Virtual first as Cambridge logs on to a life less ordinary
A professor of geography will make his own small piece of history this week when he gives what is thought to be the first lecture by a Cambridge University academic in a virtual world. Professor Philip Gibbard, from the Department of Geography, will speak for half an hour to an audience he himself cannot see using the 3D internet world, "Second Life'.
(Media-Newswire.com) - A professor of geography will make his own small piece of history this week when he gives what is thought to be the first lecture by a Cambridge University academic in a virtual world.
Professor Philip Gibbard, from the Department of Geography, will speak for half an hour to an audience he himself cannot see using the 3D internet world, ‘Second Life'.
Second Life – which already has millions of users worldwide – is an online environment in which people create virtual versions of themselves, known as ‘avatars'. These then inhabit the internet world and act as they might in the real one, shopping, playing games and even trying to make money.
On Thursday, for what is thought to be the first time, eager cyber-scholars will be able to flock to a designated space in the fantasy realm to hear a live lecture from a Cambridge academic – or at least a custom-designed computer version of him.
The real Professor Gibbard will meanwhile be tucked away in a studio and will deliver his lecture straight into a computer, before then taking questions from the other avatars in the audience.
The lecture has been arranged by the journal Nature and is the third in a series of virtual presentations by various scholars from different universities.
“My initial reaction when they approached me was that it all sounded a bit far-fetched, but then I thought why not give it a go?” Professor Gibbard said. “It seems slightly strange to be giving a talk live to an audience I can't even see, but it could be a great opportunity to encourage more people to take an interest in the research – particularly those who might not otherwise consider finding out about it.”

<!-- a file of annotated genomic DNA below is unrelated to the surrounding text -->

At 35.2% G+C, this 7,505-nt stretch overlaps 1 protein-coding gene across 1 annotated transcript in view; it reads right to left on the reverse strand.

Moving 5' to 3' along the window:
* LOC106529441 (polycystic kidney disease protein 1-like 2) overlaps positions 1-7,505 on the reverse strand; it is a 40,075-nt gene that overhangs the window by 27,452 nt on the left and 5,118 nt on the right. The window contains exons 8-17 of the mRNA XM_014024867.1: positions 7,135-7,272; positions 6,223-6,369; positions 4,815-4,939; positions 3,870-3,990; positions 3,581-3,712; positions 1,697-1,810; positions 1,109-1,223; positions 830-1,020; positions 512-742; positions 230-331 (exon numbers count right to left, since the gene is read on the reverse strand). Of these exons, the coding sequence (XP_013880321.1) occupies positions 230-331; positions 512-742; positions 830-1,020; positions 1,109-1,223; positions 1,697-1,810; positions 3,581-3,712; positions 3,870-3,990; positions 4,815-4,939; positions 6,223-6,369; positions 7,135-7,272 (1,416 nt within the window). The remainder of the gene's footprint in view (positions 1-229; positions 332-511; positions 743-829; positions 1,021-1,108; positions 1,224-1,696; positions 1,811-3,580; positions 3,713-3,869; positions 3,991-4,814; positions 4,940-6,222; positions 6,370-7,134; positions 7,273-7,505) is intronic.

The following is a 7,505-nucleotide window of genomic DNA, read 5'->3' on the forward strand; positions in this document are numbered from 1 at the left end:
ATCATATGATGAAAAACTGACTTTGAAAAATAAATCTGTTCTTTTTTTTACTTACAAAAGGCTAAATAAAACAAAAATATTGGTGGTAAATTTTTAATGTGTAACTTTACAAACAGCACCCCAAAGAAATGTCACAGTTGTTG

The talk is entitled “How Britain Became An Island”. It will describe recent research in the English Channel that has revealed evidence for two catastrophic “megafloods” hundreds of thousands of years ago which led to the creation of Britain as we know it today.
The English Channel is in fact a very shallow valley that becomes flooded in interglacial periods – such as the present era – when sea levels rise. Professor Gibbard will describe how recently-discovered evidence shows that this valley formed as a result of two megafloods between 500,000 and 125,000 years ago, caused by a build-up of glacial lakes that overflowed into the valley.
This evidence, which includes the shape of the valley itself, grooves in its surface and the morphology of its bedrock, are similar to those found at Lake Missoula in the US, where there was also a huge prehistoric flood. The Channel floods, however, would have been larger and had more profound consequences than those at Lake Missoula – and may indeed by the largest ever identified.
The effect they had on the valley, causing profound and sudden erosion, sealed Britain's geographical future. They meant that during high sea-level periods such as our own, it would always be an island. In between, as for example was the case 20,000 years ago, the Channel becomes a valley with a huge river running up its axis, draining tributaries such as the Thames, Rhine, Meuse and Scheldt Rivers into the Atlantic Ocean. The impact of the megafloods would also have had radical implications for natural life in Britain and the climate of the north Atlantic, as Professor Gibbard will discuss.
The lecture will take place in Second Life at 7pm on Thursday, September 26th and will last for about 30 minutes, including the question and answer session.
Notes for Editors:
Professor Philip Gibbard is available for interview on request.
Tom Kirk, Communications Office, University of Cambridge, Tel: 0044 ( 0 )1223 332300, mobile 0044 ( 0 )7917 535815, Email: firstname.lastname@example.org
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